Cryptomonads (Pyrenomonas salina)
Springer Online Journal Archives 1860-2000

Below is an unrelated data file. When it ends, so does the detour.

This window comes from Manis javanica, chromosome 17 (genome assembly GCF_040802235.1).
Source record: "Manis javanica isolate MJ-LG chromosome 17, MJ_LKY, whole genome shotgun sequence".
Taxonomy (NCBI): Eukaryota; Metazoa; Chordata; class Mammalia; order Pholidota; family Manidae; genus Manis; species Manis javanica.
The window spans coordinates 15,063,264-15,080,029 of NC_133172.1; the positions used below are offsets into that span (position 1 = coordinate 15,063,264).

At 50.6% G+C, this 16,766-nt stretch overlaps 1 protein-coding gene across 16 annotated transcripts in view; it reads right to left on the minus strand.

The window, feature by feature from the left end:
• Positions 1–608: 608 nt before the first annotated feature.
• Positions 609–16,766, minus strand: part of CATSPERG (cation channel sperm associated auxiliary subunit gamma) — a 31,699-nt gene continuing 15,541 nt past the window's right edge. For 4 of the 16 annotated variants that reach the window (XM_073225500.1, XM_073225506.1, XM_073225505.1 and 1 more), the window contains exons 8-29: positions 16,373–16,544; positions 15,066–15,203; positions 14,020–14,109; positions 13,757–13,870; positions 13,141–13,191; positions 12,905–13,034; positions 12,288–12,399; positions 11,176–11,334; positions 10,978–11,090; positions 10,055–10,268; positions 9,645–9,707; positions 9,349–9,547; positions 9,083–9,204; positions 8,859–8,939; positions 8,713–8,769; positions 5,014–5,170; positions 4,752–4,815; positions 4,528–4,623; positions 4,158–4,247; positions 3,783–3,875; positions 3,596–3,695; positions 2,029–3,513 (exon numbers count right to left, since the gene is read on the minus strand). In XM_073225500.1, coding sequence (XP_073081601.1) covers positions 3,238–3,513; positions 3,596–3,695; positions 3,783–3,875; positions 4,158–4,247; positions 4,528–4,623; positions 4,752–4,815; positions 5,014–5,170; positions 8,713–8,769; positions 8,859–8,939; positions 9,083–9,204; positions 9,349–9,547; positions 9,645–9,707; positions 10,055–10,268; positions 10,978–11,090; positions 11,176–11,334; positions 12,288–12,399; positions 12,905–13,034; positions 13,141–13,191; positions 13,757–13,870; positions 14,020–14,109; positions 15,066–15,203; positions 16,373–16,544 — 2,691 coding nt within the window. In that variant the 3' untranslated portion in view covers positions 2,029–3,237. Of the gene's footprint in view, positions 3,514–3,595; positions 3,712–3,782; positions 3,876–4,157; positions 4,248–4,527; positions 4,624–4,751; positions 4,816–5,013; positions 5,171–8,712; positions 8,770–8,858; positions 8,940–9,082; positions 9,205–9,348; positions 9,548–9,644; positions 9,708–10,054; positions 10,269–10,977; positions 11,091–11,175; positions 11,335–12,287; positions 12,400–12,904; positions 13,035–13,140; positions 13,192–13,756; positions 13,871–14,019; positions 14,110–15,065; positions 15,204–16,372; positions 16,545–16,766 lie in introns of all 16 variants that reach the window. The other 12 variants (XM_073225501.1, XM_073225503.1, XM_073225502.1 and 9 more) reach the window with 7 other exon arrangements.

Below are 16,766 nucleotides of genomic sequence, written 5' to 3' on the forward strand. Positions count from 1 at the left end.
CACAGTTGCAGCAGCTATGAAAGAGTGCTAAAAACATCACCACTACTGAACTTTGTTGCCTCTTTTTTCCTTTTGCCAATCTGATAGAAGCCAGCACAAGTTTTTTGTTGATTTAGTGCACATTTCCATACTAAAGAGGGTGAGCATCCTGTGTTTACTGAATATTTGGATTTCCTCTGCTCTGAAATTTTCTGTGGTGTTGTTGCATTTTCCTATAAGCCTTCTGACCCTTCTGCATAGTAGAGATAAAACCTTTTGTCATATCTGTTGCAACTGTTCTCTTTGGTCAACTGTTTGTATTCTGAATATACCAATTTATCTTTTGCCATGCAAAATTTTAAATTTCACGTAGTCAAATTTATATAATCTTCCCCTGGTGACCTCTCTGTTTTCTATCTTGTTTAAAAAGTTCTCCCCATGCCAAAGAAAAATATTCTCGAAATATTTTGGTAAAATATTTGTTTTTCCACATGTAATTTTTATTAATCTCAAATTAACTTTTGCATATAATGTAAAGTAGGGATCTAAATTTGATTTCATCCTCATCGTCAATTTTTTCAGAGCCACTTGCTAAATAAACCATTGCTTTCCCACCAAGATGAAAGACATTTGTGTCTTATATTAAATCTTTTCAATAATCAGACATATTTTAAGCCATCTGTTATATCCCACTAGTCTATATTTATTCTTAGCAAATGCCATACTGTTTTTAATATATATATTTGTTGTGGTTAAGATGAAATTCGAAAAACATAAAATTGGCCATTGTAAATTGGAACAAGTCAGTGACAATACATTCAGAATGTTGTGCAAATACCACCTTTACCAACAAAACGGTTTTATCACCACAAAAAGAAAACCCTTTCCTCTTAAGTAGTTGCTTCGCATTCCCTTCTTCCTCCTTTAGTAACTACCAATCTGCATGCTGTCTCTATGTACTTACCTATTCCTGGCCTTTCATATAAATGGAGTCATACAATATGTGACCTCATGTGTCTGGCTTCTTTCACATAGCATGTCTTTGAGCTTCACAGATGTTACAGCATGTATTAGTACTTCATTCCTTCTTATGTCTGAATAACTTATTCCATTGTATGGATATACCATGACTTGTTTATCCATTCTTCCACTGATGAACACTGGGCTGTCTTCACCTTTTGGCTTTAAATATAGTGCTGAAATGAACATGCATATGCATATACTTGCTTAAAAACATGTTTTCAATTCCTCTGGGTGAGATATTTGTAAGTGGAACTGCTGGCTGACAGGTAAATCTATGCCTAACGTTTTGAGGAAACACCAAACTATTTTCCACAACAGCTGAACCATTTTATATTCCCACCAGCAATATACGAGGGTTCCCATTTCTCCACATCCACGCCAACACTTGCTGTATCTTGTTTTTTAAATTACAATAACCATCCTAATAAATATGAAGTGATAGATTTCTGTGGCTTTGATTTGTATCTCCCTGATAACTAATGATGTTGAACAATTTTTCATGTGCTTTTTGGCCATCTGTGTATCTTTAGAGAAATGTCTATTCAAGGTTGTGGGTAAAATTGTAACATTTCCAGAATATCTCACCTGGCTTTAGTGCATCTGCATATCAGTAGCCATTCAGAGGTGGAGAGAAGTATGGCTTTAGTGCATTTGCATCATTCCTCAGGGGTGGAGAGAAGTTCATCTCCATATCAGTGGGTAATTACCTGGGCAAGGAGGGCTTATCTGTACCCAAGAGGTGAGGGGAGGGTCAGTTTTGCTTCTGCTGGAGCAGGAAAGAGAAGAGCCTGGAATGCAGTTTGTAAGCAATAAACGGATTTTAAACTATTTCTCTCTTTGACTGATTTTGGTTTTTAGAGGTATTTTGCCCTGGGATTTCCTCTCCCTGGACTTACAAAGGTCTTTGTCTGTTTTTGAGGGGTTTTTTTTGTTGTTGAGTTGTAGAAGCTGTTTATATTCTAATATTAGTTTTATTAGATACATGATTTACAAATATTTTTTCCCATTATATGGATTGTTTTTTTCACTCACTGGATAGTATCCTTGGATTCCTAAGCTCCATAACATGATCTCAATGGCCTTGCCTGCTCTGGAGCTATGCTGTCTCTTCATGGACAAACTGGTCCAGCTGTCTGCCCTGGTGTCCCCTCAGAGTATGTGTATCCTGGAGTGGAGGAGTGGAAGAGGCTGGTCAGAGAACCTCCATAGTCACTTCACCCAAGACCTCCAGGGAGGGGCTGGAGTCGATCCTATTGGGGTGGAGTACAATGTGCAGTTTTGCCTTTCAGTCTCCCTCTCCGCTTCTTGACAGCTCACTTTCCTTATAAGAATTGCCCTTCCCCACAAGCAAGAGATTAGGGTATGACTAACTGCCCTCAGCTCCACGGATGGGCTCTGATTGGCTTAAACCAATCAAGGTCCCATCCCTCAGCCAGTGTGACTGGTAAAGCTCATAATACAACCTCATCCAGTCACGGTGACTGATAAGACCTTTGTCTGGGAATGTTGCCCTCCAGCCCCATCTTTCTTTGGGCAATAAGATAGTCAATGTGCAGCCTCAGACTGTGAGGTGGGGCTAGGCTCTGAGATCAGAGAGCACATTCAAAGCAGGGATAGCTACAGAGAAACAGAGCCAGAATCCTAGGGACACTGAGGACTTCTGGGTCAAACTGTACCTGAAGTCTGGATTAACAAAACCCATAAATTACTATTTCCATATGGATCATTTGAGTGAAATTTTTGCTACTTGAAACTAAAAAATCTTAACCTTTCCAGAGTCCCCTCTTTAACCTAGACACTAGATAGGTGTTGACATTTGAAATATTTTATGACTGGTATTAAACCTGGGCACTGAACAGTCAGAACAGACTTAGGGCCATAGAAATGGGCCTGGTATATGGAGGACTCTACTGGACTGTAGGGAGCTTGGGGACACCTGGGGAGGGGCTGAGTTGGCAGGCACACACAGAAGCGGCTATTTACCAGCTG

Summary Cryptomonads are thought to have arisen from a symbiotic association between a eukaryotic flagellated host and a eukaryotic algal symbiont, presumably related to red algae. As organellar DNAs have proven to be useful tools in elucidating phylogenetic relationships, the plastid (pt) DNA of the cryptomonad alga Pyrenomonas salina has been characterized in some detail. A restriction map of the circular 127 kb ptDNA from Pyrenomonas salina was established. An inverted repeat (IR) region of about 5 kb separates two single-copy regions of 15 and 102 kb, respectively. It contains the genes for the small and large subunit of rRNA. Ten protein genes, coding for the large subunit of ribulose-1,5-bisphosphate carboxylase, the 47 kDa, 43 kDa and 32 kDa proteins of photosystem II, the ribosomal proteins L2, S7 and S11, the elongation factor Tu, as well as the α- and β-subunits of ATP synthase, have been localized on the restriction map either by hybridization of heterologous gene probes or by sequence homologies. The gene for the plastidal small subunit (SSUr) RNA has been sequenced and compared to homologous SSU regions from the cyanobacterium Anacystis nidulans and plastids from rhodophytes, chromophytes, euglenoids, chlorophytes, and land plants. A phylogenetic tree constructed with the neighborliness method and indicating a relationship of cryptomonad plastids with those of red algae is presented.
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